Don’t flirt with this sneaky danger
By Tom and Joanne O’Toole
Issue #96 • November/December, 2005
Frostbite can be defined, in its most severe stage, as when your fingers and toes freeze and have to be cut off because of gangrene. Wow, talk about drastic. Well, this is the extreme, but it can happen.
Being frostbitten is serious and can happen even when the actual temperature is above freezing. Wind chill or rapid movement through cold air (skiing, snowmobiling, and the like) can create a freezing effect on exposed skin, and the result is frostbite.
This condition occurs when body tissue is injured by exposure to intense cold for a period of time, and circulation slows or stops. Usually the fingers, toes, and ears are first affected, but the nose, cheeks, hands, and feet are also susceptible to frostbite. This is accelerated if the body parts are wet (or even moist) and nothing is done to re-warm them and restore circulation.
If the condition is allowed to persist for any length of time, ice crystals can actually form in the cells of the tissue.
At the first sign of this condition, get out of the cold, drink something hot, and slowly warm the affected areas with tepid (not hot) water. Frostbitten flesh should not be rubbed, as was the suggestion in the past. However, in order to improve the circulation, the temperature of the affected tissue must rise.
In severe cases of frostbite, victims will develop blisters on the frostbitten areas. Do not break the blisters. In this state, the skin will probably appear gray or white, and the need for medical assistance is immediate. Gangrene can result. This is when a victim has the potential of irreversible damage that can lead to amputation.
In the case of severe frostbite, the “immersion method” of treatment is the most effective. Place the affected extremity in water maintained at slightly more than 100 degrees Fahrenheit. This should continue until the affected area is completely thawed and normal color returns. The thawing period will usually bring teeth-clenching pain and severe tingling. However, elevating the affected area can help reduce these sensations until the circulation has been restored.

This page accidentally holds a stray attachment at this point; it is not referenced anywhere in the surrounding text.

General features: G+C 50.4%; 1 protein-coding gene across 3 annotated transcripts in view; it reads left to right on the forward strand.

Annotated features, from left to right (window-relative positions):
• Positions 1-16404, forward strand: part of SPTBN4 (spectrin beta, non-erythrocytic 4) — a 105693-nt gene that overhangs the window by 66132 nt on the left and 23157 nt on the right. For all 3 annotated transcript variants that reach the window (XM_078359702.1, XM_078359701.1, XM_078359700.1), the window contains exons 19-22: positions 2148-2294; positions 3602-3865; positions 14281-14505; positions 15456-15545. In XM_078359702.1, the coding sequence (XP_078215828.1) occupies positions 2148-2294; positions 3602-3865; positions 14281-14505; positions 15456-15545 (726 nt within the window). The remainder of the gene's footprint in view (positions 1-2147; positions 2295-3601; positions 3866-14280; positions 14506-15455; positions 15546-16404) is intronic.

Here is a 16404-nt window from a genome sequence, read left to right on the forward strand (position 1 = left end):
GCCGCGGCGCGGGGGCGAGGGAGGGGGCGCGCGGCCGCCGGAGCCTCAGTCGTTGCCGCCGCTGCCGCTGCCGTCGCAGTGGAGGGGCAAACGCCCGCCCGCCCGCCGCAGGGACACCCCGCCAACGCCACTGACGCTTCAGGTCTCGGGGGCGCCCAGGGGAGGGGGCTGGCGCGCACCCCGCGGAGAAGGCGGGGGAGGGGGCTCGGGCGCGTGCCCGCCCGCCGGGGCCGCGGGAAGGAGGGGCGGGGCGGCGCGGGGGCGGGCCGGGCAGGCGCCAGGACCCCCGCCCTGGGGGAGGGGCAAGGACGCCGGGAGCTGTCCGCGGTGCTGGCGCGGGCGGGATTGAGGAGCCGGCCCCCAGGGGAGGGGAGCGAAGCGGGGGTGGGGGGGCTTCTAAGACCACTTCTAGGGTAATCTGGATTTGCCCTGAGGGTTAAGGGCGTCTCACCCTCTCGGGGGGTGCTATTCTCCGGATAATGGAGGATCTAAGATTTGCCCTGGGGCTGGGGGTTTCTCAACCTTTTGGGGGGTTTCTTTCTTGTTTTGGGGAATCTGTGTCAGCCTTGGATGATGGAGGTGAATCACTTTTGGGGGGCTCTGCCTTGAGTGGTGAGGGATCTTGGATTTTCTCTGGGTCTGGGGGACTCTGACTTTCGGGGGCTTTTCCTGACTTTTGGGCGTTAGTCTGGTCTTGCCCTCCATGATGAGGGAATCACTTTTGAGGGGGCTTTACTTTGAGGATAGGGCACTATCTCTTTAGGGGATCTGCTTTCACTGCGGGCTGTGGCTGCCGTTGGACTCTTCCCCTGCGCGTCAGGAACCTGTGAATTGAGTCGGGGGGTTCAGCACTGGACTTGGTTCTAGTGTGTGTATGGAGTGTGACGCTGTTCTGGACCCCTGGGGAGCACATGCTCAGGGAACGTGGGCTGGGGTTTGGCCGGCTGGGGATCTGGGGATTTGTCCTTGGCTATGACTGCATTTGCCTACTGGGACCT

The sooner the warming process is started for a frostbite victim, the less chance of permanent damage being done. Actually, as soon as any frostbite symptom occurs, seek medical attention if at all possible.
Of course, this is easier said than done if you are out in the elements. That’s when you seek cover under an evergreen tree and build a warming fire.
For any of us who might have had a mild case of frostbite to the ears and fingers—at any time in our lives—the burning and itching sensations have a tendency to recur when these same areas are again subjected to the cold (or even heat). Ear and finger exposure to intense cold is painful (we speak from experience).
There are more or less three stages of frostbite. The first is a redness of the skin, along with pain and a stinging sensation. The second is when numbness sets in. The last and most dangerous stage is when the tissue itself begins to freeze.
You don’t avoid frostbite; you prevent it. Common sense is the key. Frostbite should not be taken lightly.
Layer your winter clothing, and make sure your ears are covered. You can work wonders with ear muffs and a scarf. In below-freezing weather, shield your cheeks and nose as well.
To protect your fingers, make sure you have good gloves or mittens. The tips of the fingers are usually the first to feel the burning sensation of frostbite.
Warm, dry socks are needed to insulate your toes and feet, and make sure your footwear is waterproof.
When selecting your clothing, remember wool is the only fabric that keeps you warm even when it’s wet.
Whenever venturing into situations where the danger of cold and frostbite exists, there are four essential items to bring along: Always carry an extra pair of gloves, an extra pair of warm socks, a ski mask, and a supply of waterproof matches or a dependable lighter. Building a warming fire could save a life. These items could be invaluable in staving off the possibility of frostbite if you find yourself in the wrong outdoor situation.
However, a little hot chocolate on a wintry day might be a good idea even if you aren’t suffering frostbite.